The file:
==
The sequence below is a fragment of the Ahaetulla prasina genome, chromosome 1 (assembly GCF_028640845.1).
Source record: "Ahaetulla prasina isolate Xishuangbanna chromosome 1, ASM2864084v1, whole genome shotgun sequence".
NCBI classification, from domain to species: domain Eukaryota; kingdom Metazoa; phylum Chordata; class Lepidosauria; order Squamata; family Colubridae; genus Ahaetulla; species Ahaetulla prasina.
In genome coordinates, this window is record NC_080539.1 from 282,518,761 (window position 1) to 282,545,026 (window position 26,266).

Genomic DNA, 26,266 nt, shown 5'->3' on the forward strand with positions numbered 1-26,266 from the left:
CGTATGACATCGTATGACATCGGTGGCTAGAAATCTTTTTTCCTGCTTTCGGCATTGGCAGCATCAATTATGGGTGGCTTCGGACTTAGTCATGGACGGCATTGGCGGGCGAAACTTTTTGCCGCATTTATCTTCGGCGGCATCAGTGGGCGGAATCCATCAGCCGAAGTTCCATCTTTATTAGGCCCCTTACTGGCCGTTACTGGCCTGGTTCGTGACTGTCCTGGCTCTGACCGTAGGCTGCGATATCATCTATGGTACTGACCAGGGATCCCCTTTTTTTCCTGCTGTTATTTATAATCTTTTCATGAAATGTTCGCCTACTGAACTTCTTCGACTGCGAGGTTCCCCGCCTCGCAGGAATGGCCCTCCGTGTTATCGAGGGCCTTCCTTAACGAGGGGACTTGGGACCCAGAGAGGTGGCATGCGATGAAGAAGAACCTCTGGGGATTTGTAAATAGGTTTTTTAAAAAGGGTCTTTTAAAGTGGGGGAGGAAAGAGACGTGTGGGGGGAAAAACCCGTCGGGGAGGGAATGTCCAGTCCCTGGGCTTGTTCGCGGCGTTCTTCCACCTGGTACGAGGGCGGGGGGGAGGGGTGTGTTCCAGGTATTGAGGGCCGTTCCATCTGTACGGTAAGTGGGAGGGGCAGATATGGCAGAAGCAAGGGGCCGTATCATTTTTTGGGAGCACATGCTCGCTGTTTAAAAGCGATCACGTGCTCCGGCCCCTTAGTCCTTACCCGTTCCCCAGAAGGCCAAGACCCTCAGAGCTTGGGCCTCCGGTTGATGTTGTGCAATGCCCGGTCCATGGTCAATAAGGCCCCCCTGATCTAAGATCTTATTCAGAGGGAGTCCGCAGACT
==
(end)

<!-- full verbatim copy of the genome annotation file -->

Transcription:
The sequence below is a fragment of the Ahaetulla prasina genome, chromosome 1 (assembly GCF_028640845.1).
Source record: "Ahaetulla prasina isolate Xishuangbanna chromosome 1, ASM2864084v1, whole genome shotgun sequence".
NCBI classification, from domain to species: domain Eukaryota; kingdom Metazoa; phylum Chordata; class Lepidosauria; order Squamata; family Colubridae; genus Ahaetulla; species Ahaetulla prasina.
In genome coordinates, this window is record NC_080539.1 from 282,518,761 (window position 1) to 282,545,026 (window position 26,266).

Genomic DNA, 26,266 nt, shown 5'->3' on the forward strand with positions numbered 1-26,266 from the left:
CGTATGACATCGTATGACATCGGTGGCTAGAAATCTTTTTTCCTGCTTTCGGCATTGGCAGCATCAATTATGGGTGGCTTCGGACTTAGTCATGGACGGCATTGGCGGGCGAAACTTTTTGCCGCATTTATCTTCGGCGGCATCAGTGGGCGGAATCCATCAGCCGAAGTTCCATCTTTATTAGGCCCCTTACTGGCCGTTACTGGCCTGGTTCGTGACTGTCCTGGCTCTGACCGTAGGCTGCGATATCATCTATGGTACTGACCAGGGATCCCCTTTTTTTCCTGCTGTTATTTATAATCTTTTCATGAAATGTTCGCCTACTGAACTTCTTCGACTGCGAGGTTCCCCGCCTCGCAGGAATGGCCCTCCGTGTTATCGAGGGCCTTCCTTAACGAGGGGACTTGGGACCCAGAGAGGTGGCATGCGATGAAGAAGAACCTCTGGGGATTTGTAAATAGGTTTTTTAAAAAGGGTCTTTTAAAGTGGGGGAGGAAAGAGACGTGTGGGGGGAAAAACCCGTCGGGGAGGGAATGTCCAGTCCCTGGGCTTGTTCGCGGCGTTCTTCCACCTGGTACGAGGGCGGGGGGGAGGGGTGTGTTCCAGGTATTGAGGGCCGTTCCATCTGTACGGTAAGTGGGAGGGGCAGATATGGCAGAAGCAAGGGGCCGTATCATTTTTTGGGAGCACATGCTCGCTGTTTAAAAGCGATCACGTGCTCCGGCCCCTTAGTCCTTACCCGTTCCCCAGAAGGCCAAGACCCTCAGAGCTTGGGCCTCCGGTTGATGTTGTGCAATGCCCGGTCCATGGTCAATAAGGCCCCCCTGATCTAAGATCTTATTCAGAGGGAGTCCGCAGACT